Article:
Ricky Gray makes last-minute appeal to U.S. Supreme Court to stay execution
RICHMOND, VA (WWBT) - Governor Terry McAuliffe announced on Tuesday he would not intervene to stop the execution of convicted murderer Ricky Gray. Now Gray is appealing to the Supreme Court to stay the execution.
Attorneys for Ricky Gray filed an emergency application for a stay of execution with the U.S. Supreme Court on Tuesday, saying the Virginia Department of Corrections plans to carry out an "experimental and unconstitutional method of execution." They have asked the Supreme Court to "intervene to preserve its jurisdiction to review the merits of [Mr. Gray's] claims and to prevent Respondents from achieving their goal of 'running out the clock' by executing Mr. Gray using the very method of execution Mr. Gray alleges is unconstitutional and which is currently under review in the federal courts."
Gray is currently at Greensville Correctional Center where he is scheduled to be executed at 9 p.m. on Wednesday.
"After a thorough review of the petition for clemency submitted by Ricky Gray and the various letters submitted by other parties, I have decided not to intervene in this case," said Gov. McAuliffe. "Mr. Gray was convicted in a fair and impartial trial, and a jury sentenced him to death in accordance with Virginia law. Federal and state appellate courts have extensively reviewed his case and denied his requested relief. Unless a court intervenes, the Department of Corrections will carry out the execution in accordance with the order of the sentencing court."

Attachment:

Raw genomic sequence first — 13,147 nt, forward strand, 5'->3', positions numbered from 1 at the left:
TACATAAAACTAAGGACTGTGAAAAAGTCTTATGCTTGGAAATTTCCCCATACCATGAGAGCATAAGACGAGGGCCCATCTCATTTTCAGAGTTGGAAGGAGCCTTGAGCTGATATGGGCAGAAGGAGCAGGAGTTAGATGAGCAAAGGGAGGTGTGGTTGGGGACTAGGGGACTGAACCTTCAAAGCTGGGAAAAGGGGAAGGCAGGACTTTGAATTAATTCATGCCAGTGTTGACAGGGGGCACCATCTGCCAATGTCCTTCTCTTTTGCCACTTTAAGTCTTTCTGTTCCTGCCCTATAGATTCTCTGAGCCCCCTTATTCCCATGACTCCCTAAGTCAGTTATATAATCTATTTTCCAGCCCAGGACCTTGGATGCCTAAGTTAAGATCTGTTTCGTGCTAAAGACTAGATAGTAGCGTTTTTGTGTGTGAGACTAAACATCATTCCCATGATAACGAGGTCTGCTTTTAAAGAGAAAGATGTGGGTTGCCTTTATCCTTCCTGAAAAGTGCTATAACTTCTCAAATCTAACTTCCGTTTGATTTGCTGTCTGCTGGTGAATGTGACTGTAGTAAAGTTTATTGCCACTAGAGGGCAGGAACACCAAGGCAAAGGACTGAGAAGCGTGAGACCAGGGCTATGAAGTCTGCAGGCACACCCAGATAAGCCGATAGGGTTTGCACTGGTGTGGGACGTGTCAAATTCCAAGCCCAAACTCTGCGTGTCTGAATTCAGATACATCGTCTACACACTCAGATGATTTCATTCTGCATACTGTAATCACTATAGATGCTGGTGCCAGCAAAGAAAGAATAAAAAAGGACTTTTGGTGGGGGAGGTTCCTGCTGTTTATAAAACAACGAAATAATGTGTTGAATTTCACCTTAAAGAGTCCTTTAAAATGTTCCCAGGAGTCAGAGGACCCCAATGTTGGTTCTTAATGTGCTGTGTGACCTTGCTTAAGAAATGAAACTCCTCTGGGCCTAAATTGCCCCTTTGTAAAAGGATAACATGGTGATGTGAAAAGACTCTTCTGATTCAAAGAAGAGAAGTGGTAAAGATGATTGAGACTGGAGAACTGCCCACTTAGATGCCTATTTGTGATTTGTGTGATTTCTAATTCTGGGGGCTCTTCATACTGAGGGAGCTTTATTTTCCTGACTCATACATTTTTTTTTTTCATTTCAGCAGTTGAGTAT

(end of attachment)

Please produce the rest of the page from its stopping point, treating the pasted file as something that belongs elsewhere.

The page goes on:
A Federal Appeals Court ruled on Friday against a request to delay the execution on the grounds lethal injection is cruel and unusual punishment. Attorneys for Gray have vowed to continue fighting efforts to use lethal injection to carry out the case. They were joined by the ACLU on Friday in saying the use of the drug cocktail planned to be used in the execution is cruel and unusual. The Commonwealth says the drugs are made by companies that meet federal and state regulations and were never cited for any violations.
"It is the Governor's responsibility to ensure that the laws of the Commonwealth are properly carried out unless circumstances merit a stay or commutation of the sentence. After extensive review and deliberation, I have found no such circumstances," said McAuliffe. "I will continue to pray for all of the individuals and families affected by these tragic and horrible crimes."
It's been more than a decade since the brutal murders of Bryan and Kathryn Harvey, and their daughters, Stella and Ruby, inside their home New Year's Day 2006.
In letters written to the prison system, Gray called Virginia's execution process a violation of his constitutional rights and would prefer to die before a firing squad, which would prolong this process even more.
A video released this week includes audio of Ricky Gray expressing his remorse for killing the Harvey family.
"I know my words can't bring anything back, but I continuously feel horrible for the circumstances that I put them through," said Gray. "I robbed them of a lifelong supply of joy. I've stolen Christmas, birthdays, and Easters, Thanksgivings, graduations, and weddings, children. There's nothing I can do to make up for that."
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